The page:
Without the usual fanfare associated with a new product release, consumer drone manufacturer DJI opened up a website (http://enterprise.dji.com) in July 2016 that is dedicated to commercial / enterprise use of their drones. The website lists five industrial uses: agriculture, energy, public safety, media & creative, and building & infrastructure. The pages present use cases, news, and product solutions that showcase their technology, software development kit (SDK), and industry-specific partnerships.

Since that time, DJI has made several announcements that appear – at lease on the surface — to target the enterprise market for drones with end-to-end solutions. This includes announcements for:

WHAT’S COOL AND WHAT’S NOT:

It’s impressive that DJI understands that they need to upscale their offerings if they want to compete in the growing enterprise drone market. Past product announcements reinforce DJI’s desire to appeal to industrial use.  Product add-ons like the Zenmuse XT thermal imaging camera (developed in conjunction with industry leader FLIR) have led to a broadening of DJI’s channel with dedicated enterprise offerings like this one and this one. Product platforms like the Matrice 100, the Spreading Wings product line, and the Agras MG-1 agricultural spraying octocopter all point to an increasing focus on commercial use.

Enterprise drone data service providers have noticed the popularity of DJI drones and recognized the need for a DJI-based solution.  Several previously open source code users — including DroneDeploy, PrecisionHawk (DataMapper), and Skycatch — now have dedicated DJI mission planning and data apps that take advantage of the SDK.

As our research shows, DJI leads the general market in small drone sales with a 50% market share in North America across all price points. But in the markets for higher priced commercial drones, DJI does not hold that advantage – even in the media and creative market that is their specialty.  In those markets, where drone solutions cost more than $7,500, DJI’s market share drops to 33% and goes down to 18% for even higher priced solutions. So, their strategy to grow product sales via partnerships makes sense.

However, what’s exceptional has yet to be fully developed and what’s already released seems out of focus. For example, DJIs investment in Hasselblad has so far only yielded the A5D & DJI M600 bundle – a bundle that DJI does not list on their enterprise site and a bundle which DJI expects Hasselblad to position and market. As a follow-up I called several Hasselblad dealers to see who would buy it and I got some pretty shaky answers to say the least.  To this day, I’m still in doubt about who is the real buyer and what will be the volume of sales.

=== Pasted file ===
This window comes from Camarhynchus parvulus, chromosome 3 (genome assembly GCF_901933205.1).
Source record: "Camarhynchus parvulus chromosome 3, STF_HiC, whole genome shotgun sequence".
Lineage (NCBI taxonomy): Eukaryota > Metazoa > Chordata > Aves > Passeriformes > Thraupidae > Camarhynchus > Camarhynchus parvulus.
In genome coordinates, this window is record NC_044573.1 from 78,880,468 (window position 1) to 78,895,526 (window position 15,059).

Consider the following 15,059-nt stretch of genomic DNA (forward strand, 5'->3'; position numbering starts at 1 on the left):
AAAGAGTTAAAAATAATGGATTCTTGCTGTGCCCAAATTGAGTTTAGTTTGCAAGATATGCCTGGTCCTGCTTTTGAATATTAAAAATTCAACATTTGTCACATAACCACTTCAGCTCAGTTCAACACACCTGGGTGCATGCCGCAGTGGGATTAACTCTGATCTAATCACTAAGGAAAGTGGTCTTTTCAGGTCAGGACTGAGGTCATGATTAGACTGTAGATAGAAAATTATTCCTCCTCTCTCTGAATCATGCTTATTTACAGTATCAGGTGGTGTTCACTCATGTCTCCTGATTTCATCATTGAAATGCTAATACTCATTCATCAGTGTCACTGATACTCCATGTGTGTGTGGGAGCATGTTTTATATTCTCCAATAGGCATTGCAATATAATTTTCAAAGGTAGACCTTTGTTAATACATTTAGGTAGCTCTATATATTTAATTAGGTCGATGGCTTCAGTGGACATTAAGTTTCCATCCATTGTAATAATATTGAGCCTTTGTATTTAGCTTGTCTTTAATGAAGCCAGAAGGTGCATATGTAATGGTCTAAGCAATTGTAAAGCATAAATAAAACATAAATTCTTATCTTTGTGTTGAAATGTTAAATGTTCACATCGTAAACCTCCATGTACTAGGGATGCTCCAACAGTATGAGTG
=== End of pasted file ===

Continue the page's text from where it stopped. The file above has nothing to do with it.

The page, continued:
THE COMPETITION:

On the surface it seems like DJI is making the right moves. But look closer, and you will find it’s clear they don’t understand the markets they’re targeting, don’t understand how much their competition is entrenched already with the customer, and don’t understand solution selling. I liken it to Apple when it first started trying to sell to enterprises. When enterprises soon realized Apple mobile products didn’t meet their security requirements or their workflow and data storage needs, third-party vendors filled the gap.

In a recent series of white papers called “The Truth about Drones in…” I wrote about the vendor competition in the industries DJI wants to target. For example, in The Truth about Drones in Construction and Infrastructure Inspection, I discuss how investors are already taking positions. In June 2016, Kespry closed a $16 million Series B round, and software company Autodesk Inc. (via its Forge Fund) made an investment in drone manufacturer 3D Robotics. The report also discusses how brands like Leica Geosystems, Lockheed-Martin, Riegl, Trimble, and Topcon are much better known among aggregates and construction companies. I could go on about how hard it will be for DJI (or anybody else) to differentiate its current technology from other vendors that provide drones for the same markets and industries they want to serve, but you get the point.

BOTTOM LINE:

It’s pretty safe to say that DJI’s current strategy of repackaging and repositioning existing products to “fit” the enterprise market is not a winner. Mind you, DJI does make and sell some great products, but as we have seen so far, they are wholly dependent on others to provide customer solutions. It’s up to their channel partners to figure out the customer problem being addressed and how to bundle a solution. The poster child for this in the surveying and mapping market is Phoenix Aerial Solutions, which packages up LiDAR drone solutions.

One thing is for sure. With so much dedication to R&D we will see more products from DJI to support the enterprise market this year and next — and we will see their channel partnerships flourish.  However, don’t expect to see a fully supported turnkey survey-grade LiDAR drone solution from them anytime soon.

This post first appeared in DRONELIFE